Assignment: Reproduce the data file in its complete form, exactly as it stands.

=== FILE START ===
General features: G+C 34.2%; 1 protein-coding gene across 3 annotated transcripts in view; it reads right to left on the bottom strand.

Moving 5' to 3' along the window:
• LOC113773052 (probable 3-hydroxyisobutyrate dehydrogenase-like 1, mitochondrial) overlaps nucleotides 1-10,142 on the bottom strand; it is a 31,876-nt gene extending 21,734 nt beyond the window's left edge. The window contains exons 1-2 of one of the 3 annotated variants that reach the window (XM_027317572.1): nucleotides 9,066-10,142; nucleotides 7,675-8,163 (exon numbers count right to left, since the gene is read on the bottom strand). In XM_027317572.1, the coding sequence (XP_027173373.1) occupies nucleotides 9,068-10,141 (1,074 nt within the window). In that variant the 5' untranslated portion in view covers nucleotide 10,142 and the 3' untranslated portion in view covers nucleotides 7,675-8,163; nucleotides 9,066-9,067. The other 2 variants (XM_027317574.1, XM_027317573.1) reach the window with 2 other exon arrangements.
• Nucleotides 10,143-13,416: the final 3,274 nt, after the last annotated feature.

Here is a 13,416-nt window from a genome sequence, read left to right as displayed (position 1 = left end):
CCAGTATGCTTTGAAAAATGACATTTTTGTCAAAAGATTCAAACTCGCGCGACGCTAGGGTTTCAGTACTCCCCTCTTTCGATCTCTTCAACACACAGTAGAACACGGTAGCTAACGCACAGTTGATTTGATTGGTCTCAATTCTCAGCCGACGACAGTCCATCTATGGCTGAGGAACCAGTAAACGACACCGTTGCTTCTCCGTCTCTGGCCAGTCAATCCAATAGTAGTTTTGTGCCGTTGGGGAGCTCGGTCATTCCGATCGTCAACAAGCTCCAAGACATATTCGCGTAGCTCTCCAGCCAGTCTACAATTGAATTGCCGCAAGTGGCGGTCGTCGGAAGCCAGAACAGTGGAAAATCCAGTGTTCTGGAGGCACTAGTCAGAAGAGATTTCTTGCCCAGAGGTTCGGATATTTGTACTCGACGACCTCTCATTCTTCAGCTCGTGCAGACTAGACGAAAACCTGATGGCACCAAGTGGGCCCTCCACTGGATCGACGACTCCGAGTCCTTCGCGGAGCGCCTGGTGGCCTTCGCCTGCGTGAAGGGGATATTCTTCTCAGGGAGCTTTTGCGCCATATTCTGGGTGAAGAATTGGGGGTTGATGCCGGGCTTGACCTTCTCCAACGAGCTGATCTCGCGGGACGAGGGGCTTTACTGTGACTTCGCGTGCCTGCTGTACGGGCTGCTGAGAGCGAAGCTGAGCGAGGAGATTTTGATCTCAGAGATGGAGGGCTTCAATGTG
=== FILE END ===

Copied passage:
General features: G+C 34.2%; 1 protein-coding gene across 3 annotated transcripts in view; it reads right to left on the bottom strand.

Moving 5' to 3' along the window:
• LOC113773052 (probable 3-hydroxyisobutyrate dehydrogenase-like 1, mitochondrial) overlaps nucleotides 1-10,142 on the bottom strand; it is a 31,876-nt gene extending 21,734 nt beyond the window's left edge. The window contains exons 1-2 of one of the 3 annotated variants that reach the window (XM_027317572.1): nucleotides 9,066-10,142; nucleotides 7,675-8,163 (exon numbers count right to left, since the gene is read on the bottom strand). In XM_027317572.1, the coding sequence (XP_027173373.1) occupies nucleotides 9,068-10,141 (1,074 nt within the window). In that variant the 5' untranslated portion in view covers nucleotide 10,142 and the 3' untranslated portion in view covers nucleotides 7,675-8,163; nucleotides 9,066-9,067. The other 2 variants (XM_027317574.1, XM_027317573.1) reach the window with 2 other exon arrangements.
• Nucleotides 10,143-13,416: the final 3,274 nt, after the last annotated feature.

Here is a 13,416-nt window from a genome sequence, read left to right as displayed (position 1 = left end):
CCAGTATGCTTTGAAAAATGACATTTTTGTCAAAAGATTCAAACTCGCGCGACGCTAGGGTTTCAGTACTCCCCTCTTTCGATCTCTTCAACACACAGTAGAACACGGTAGCTAACGCACAGTTGATTTGATTGGTCTCAATTCTCAGCCGACGACAGTCCATCTATGGCTGAGGAACCAGTAAACGACACCGTTGCTTCTCCGTCTCTGGCCAGTCAATCCAATAGTAGTTTTGTGCCGTTGGGGAGCTCGGTCATTCCGATCGTCAACAAGCTCCAAGACATATTCGCGTAGCTCTCCAGCCAGTCTACAATTGAATTGCCGCAAGTGGCGGTCGTCGGAAGCCAGAACAGTGGAAAATCCAGTGTTCTGGAGGCACTAGTCAGAAGAGATTTCTTGCCCAGAGGTTCGGATATTTGTACTCGACGACCTCTCATTCTTCAGCTCGTGCAGACTAGACGAAAACCTGATGGCACCAAGTGGGCCCTCCACTGGATCGACGACTCCGAGTCCTTCGCGGAGCGCCTGGTGGCCTTCGCCTGCGTGAAGGGGATATTCTTCTCAGGGAGCTTTTGCGCCATATTCTGGGTGAAGAATTGGGGGTTGATGCCGGGCTTGACCTTCTCCAACGAGCTGATCTCGCGGGACGAGGGGCTTTACTGTGACTTCGCGTGCCTGCTGTACGGGCTGCTGAGAGCGAAGCTGAGCGAGGAGATTTTGATCTCAGAGATGGAGGGCTTCAATGTG